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Got my results from the discogram...

medic008mmedic008 Posts: 13
edited 06/11/2012 - 7:48 AM in Lower Back Pain
Just as I thought I have severe DDD in my lower back. L3-4,L4-5, and L5-S1 are SEVERELY degenerated. The Dr was thinking decompression before the discogram, and now not so much. My discs are compressed to less than 15%of original height. So he couldn't fit the cannula in the disc for decompression. I also have severe arthritis in the facet joints and something else that I can't remember, I have to get a copy of the report.

So the Dr was thinking of doing facet injections in the mean time to help give me some relief. And he was also talking about a SCS. That, I am not too sure about.

I asked about any type of surgery, and he kind of scoffed at it. Now mind you, he is a PM Dr, not a surgeon. I feel I need to see a surgeon. I would like to try as many conservative treatments as possible before I talk about surgery or a SCS.

Do any of you have any suggestions?


  • My suggestion is to find a fellowship-trained spine surgeon, ortho or neuro (my personal preference is ortho), but a surgeon who only works on spines. If they specialize in your spinal area (lumbar), all the better. My surgeon is part of a center that has onsite PT and Physios and he particularly specializes in serious cervical issues.

    I'm a little confused as to why they'd be talking SCS before surgery even though surgery is considered the last resort. It's actually second to last, with the SCS and pain pump being last resort after you've had surgery and are at MMI.

    Since this is a PM, I'll stick with my first suggestion, to find a highly qualified surgeon and that doesn't necessarily mean surgery. Many times they have resources they try before surgery, but it depends on your personal condition.

    I assume that you had some pretty serious pain in those three discs during the discogram? I've never had one, but have heard and seen the stories.

    Take care and let us know what you decide to do.

  • Just about any PM will suggest an SCS before suggesting talking to a surgeon. Many of them feel they can work their PM magic and help you avoid the dreaded surgery. Well at least that's my own personal conclusion from the PM docs I've encountered along the way. They mean well, but I think they feel that some how they have failed if you wind up leaving PM to go to a surgeon.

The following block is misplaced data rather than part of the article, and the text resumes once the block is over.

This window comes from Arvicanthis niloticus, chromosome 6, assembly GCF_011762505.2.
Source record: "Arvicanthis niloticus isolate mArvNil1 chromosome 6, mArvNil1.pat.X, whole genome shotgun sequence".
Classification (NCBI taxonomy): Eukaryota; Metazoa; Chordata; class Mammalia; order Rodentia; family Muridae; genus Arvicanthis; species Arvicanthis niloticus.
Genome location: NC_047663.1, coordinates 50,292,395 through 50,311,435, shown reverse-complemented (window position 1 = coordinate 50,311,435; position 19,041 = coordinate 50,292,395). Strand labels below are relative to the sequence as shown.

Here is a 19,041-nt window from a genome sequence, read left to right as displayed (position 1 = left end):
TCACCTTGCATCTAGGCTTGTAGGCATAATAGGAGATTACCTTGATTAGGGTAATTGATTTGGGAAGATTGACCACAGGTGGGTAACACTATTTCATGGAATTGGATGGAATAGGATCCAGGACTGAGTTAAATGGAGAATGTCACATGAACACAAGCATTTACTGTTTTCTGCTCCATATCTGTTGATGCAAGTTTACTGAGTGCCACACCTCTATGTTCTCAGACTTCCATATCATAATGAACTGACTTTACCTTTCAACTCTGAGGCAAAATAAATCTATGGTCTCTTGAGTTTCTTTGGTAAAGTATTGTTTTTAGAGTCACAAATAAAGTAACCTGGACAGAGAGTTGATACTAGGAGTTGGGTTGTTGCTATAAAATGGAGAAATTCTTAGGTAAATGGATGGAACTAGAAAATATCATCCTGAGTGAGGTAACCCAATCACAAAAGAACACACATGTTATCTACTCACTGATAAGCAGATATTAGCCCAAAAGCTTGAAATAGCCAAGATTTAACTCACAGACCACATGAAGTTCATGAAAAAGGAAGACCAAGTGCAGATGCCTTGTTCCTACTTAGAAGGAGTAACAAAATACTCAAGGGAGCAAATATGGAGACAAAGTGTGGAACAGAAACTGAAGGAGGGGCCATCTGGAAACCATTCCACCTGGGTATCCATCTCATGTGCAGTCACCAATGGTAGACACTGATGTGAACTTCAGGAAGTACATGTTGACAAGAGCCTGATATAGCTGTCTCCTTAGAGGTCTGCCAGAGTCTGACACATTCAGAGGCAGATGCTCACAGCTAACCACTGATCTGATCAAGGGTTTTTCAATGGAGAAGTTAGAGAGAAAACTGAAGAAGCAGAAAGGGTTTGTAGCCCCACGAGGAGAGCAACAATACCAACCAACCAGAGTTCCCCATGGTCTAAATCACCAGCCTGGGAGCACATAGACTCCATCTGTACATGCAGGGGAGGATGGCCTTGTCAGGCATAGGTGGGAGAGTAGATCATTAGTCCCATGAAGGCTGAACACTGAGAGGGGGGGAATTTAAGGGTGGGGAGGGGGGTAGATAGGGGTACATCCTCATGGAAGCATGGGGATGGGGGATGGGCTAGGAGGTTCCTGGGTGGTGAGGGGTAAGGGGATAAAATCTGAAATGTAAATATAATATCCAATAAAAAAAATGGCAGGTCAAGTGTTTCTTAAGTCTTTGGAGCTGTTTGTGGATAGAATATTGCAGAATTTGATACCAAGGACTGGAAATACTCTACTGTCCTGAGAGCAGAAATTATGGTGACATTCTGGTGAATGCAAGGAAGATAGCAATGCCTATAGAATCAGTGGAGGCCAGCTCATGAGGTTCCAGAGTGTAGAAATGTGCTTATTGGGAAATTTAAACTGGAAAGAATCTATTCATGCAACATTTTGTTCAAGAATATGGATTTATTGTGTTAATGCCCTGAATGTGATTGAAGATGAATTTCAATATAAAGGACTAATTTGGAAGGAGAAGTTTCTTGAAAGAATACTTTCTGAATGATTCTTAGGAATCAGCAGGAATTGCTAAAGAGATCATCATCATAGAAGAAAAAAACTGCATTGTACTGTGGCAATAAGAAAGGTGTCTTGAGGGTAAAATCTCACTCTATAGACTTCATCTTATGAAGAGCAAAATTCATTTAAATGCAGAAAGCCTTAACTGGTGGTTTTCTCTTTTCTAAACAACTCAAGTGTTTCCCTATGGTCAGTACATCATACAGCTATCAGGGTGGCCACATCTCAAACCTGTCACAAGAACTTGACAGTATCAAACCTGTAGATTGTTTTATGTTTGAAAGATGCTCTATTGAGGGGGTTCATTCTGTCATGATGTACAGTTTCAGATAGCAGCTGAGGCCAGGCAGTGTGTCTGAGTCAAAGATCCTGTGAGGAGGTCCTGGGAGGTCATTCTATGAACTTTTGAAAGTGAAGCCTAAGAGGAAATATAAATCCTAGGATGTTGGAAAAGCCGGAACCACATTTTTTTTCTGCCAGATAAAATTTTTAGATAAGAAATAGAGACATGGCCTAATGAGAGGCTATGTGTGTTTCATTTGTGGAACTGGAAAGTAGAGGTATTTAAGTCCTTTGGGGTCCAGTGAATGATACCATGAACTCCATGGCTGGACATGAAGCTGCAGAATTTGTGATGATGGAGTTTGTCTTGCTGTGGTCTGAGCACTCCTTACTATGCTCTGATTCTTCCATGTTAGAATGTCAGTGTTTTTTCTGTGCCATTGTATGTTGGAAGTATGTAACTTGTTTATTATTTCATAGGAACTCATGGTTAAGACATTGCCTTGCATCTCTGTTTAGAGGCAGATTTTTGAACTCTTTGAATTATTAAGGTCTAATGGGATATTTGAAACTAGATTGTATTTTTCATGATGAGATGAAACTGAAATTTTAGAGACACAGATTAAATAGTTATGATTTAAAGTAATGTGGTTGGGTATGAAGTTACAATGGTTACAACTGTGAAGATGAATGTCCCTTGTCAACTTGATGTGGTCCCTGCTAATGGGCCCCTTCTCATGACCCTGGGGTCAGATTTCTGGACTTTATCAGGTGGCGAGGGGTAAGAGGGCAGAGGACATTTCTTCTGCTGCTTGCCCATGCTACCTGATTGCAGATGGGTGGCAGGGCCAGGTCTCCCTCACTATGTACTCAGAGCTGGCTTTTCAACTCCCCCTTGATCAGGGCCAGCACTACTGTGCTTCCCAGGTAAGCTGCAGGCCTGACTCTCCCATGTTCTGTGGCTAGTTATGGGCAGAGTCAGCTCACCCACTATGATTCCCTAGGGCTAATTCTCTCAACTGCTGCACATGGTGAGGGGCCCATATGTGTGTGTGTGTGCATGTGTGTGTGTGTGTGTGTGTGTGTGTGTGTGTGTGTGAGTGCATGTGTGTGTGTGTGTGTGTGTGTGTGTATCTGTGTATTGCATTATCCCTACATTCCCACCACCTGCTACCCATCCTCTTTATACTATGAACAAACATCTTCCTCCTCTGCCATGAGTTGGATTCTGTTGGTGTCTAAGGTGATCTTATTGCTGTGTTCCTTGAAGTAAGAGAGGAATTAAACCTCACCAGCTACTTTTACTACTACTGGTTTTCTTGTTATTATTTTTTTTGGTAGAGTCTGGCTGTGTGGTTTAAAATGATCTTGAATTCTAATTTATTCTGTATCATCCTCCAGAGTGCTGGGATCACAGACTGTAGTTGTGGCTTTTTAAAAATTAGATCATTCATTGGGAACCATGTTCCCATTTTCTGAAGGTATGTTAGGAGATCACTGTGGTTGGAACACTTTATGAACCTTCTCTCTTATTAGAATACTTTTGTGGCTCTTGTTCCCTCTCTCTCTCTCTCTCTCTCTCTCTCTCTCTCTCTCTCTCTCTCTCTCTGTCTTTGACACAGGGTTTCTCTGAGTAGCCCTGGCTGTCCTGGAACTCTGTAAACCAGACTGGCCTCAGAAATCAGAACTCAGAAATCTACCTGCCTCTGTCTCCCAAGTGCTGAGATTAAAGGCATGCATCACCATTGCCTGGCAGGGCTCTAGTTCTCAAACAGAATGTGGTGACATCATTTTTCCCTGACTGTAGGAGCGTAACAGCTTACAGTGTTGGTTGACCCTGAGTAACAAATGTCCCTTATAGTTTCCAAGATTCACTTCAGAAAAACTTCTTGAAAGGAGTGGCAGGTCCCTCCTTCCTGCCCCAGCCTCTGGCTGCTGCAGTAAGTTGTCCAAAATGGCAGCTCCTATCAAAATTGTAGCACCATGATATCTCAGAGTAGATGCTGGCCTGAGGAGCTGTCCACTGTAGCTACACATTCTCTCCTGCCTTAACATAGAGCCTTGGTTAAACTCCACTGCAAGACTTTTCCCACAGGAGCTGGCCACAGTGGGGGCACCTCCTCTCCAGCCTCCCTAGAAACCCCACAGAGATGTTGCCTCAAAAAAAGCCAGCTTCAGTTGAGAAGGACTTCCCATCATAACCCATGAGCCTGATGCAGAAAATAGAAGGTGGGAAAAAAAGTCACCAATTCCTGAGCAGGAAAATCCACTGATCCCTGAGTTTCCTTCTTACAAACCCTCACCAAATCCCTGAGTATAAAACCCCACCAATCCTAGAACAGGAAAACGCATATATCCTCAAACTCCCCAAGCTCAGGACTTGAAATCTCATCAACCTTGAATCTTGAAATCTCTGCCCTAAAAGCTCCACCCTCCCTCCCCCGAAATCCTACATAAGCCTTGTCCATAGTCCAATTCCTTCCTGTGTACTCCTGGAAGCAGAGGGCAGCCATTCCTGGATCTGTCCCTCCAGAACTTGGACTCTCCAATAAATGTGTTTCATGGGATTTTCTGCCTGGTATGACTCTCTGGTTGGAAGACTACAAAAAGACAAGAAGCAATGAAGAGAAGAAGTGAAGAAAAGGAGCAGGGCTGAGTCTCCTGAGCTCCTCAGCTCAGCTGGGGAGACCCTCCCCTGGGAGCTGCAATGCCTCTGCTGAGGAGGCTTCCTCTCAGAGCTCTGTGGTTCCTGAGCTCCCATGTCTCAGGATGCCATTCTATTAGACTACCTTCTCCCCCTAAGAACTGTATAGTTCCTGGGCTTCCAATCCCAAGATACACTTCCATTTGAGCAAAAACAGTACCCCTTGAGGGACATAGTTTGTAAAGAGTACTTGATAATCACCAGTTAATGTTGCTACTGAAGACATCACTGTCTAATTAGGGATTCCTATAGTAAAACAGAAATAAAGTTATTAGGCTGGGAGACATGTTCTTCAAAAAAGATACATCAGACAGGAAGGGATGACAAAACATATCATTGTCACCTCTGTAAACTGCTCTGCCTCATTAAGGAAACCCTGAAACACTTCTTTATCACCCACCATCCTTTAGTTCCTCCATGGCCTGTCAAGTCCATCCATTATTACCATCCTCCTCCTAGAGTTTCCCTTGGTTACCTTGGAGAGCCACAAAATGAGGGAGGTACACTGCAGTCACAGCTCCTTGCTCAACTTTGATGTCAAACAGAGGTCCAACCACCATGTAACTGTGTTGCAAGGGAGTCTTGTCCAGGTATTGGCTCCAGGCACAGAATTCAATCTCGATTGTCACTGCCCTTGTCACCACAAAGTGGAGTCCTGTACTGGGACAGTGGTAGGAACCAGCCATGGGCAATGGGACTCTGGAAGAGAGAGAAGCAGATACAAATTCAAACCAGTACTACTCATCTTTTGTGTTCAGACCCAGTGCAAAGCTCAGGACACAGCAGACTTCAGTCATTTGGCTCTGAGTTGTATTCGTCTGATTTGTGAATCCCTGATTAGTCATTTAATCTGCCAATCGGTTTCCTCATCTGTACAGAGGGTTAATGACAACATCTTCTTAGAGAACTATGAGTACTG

I would definitely see someone and have things evaluated from a structural or stability long term stand point. An SCS is a great device, but once one goes in, you will have a very difficult time finding any surgeon who will evaluate you or touch you in the future. So it pays to make sure you don't have any kind of stability problems first. Your PM doc may be right, but hindsight is 20/20 and if you can get someone to take a look first ...

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  • I never thought about what C said about PM doctors. Of course, I've never been to one and my problems are primarily cervical related, but it's interesting to hear that point of view from someone who does have an SCS and has a lot of experience with PMs.

    I've learned something new today. Thanks, C.
  • Thank you both for your replies. I was thinking along the same lines as both of you to begin with. I know the PMD will suggest what he can to make money, and keep you there for the rest of your life. I am going to contact the Neuro-Spine Institute in Appleton, I have a few friends that have been there and they said the DRs were amazing. Hopefully it won't take long to get in with them. Also, being a new RN, I can't afford to take the time off that a SCS would require.
  • I would get at least two opinions from surgeons. Just like the PM is likely to push what he can do a surgeon is likely to push surgery. You might also want to go to an orthopedist or neurologist who isn't a surgeon. That might be a middle ground.

    I know from my experience that surgery is really not an option for reducing pain from facet degeneration. Unless you prevent movement in the whole area you can't stop the pain. It's kinda like having a broken bone. Unless you completely immobilize it you will have pain. But you may need some stabilization to prevent further damage.

    Hope you can get some more info.
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  • I haven't had the same experience of surgeons pushing surgery- the best surgeons usually choose their patients pretty carefully. But you might find a huge difference between surgeons in the type of approach they'd take, so more than one opinion is always a good idea.

  • Oh Medic I am so sorry that you are hurting!!!

    Spine Surgeons do spine surgeries....I would check with other Drs and neuros too!! Major back surgery is not always an easy fix, I am talking from personal experience ONLY!!.

    I will keep you in my prayers for less pain!!!
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